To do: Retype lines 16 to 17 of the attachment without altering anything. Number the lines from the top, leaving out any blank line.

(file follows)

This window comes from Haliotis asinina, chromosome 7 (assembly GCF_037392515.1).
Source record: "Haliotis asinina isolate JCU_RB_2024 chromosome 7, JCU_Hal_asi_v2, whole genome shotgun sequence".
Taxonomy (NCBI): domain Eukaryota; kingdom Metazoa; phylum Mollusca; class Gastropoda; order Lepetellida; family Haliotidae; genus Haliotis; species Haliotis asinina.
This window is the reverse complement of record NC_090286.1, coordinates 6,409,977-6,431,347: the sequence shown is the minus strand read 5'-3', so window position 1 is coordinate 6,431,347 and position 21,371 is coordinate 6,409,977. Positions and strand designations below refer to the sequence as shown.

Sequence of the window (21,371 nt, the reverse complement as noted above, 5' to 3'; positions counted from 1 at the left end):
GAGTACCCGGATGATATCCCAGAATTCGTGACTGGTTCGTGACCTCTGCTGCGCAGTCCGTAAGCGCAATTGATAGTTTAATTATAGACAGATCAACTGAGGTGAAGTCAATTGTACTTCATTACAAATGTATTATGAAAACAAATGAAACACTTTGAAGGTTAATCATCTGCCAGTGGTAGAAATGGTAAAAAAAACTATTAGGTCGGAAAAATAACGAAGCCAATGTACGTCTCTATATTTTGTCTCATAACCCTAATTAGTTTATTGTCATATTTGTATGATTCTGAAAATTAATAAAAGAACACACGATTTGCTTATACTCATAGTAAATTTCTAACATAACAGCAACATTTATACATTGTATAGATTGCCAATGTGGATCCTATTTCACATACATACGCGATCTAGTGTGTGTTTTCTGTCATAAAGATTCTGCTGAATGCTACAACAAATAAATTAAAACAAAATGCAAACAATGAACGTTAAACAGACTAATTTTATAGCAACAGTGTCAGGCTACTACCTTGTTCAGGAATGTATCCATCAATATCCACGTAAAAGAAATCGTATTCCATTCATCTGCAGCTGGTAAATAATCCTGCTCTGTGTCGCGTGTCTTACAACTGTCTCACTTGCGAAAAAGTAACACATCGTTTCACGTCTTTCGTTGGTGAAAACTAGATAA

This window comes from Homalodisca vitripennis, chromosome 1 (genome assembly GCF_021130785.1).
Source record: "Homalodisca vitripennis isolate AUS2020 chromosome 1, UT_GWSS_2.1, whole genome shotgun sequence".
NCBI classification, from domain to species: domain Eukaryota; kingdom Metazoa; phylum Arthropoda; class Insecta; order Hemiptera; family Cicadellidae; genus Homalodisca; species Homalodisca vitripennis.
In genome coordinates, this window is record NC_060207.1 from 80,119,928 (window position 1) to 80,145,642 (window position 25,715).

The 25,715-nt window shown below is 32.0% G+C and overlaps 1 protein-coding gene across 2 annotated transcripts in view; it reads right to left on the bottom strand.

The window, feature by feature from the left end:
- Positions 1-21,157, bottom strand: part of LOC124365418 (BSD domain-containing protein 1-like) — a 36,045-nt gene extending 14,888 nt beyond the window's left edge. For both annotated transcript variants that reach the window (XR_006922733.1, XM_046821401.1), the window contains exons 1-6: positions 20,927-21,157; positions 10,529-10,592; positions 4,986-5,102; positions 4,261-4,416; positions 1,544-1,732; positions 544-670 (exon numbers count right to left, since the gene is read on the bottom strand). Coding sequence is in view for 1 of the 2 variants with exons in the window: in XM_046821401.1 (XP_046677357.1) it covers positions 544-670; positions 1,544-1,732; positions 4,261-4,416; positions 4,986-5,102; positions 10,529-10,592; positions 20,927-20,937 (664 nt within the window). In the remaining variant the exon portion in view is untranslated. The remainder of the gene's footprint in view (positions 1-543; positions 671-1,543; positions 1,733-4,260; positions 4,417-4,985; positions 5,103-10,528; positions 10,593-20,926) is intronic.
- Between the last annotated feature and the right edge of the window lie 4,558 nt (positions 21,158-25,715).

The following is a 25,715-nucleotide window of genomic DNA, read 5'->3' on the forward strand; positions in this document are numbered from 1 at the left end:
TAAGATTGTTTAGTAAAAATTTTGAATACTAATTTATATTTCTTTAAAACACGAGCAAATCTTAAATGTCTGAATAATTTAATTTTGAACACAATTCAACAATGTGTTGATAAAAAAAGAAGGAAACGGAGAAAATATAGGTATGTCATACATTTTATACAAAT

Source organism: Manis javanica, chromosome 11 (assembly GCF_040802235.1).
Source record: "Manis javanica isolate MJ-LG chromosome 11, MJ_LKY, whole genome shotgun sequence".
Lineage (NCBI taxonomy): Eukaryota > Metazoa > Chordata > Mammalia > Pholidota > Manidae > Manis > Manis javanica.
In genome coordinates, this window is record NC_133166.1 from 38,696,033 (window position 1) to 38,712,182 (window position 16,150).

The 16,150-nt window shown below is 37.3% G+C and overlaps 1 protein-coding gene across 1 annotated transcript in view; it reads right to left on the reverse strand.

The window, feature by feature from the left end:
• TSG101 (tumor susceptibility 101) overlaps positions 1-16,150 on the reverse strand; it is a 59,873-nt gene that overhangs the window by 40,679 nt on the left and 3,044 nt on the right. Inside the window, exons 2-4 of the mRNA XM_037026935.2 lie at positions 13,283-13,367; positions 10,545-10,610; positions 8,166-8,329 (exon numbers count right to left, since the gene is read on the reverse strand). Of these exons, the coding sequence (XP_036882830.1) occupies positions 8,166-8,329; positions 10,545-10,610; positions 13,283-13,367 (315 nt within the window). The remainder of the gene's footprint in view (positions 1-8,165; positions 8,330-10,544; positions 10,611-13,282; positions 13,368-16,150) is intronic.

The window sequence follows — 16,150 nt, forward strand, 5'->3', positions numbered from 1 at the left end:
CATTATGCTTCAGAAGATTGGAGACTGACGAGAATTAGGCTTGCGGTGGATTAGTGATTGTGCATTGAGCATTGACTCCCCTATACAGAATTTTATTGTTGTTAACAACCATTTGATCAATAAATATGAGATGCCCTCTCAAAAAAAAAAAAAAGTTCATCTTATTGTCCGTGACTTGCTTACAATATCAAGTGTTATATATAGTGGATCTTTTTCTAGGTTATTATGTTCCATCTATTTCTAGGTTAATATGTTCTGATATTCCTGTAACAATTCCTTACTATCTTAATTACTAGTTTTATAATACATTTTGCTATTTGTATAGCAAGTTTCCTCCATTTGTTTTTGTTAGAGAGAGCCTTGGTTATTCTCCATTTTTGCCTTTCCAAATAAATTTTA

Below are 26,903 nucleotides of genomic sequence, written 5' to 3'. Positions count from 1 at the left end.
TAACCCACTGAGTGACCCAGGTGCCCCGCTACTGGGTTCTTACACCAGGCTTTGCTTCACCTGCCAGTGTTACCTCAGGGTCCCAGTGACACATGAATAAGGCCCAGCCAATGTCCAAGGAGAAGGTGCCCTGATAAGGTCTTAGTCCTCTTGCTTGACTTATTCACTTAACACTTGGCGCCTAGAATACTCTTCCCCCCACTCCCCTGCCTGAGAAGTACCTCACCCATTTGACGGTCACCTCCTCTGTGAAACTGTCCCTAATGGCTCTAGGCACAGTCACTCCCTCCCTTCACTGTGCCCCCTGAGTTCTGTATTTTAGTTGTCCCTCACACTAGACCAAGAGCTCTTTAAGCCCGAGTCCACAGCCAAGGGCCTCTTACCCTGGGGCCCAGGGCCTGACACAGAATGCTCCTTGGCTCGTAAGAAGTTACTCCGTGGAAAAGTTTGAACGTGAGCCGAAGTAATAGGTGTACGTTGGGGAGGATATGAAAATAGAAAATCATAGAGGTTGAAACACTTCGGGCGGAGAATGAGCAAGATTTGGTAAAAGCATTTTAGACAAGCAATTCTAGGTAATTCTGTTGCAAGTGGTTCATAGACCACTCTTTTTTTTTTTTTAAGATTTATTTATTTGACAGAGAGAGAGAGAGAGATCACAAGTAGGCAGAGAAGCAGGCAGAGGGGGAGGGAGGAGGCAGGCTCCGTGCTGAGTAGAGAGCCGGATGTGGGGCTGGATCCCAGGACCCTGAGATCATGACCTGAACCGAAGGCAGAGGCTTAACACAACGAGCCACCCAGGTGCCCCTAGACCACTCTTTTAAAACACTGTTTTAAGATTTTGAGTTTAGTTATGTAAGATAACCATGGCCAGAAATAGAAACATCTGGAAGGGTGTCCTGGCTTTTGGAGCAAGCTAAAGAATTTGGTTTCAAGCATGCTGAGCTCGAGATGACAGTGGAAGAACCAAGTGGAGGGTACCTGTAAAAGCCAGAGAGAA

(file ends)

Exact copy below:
TAAGATTGTTTAGTAAAAATTTTGAATACTAATTTATATTTCTTTAAAACACGAGCAAATCTTAAATGTCTGAATAATTTAATTTTGAACACAATTCAACAATGTGTTGATAAAAAAAGAAGGAAACGGAGAAAATATAGGTATGTCATACATTTTATACAAAT

Source organism: Manis javanica, chromosome 11 (assembly GCF_040802235.1).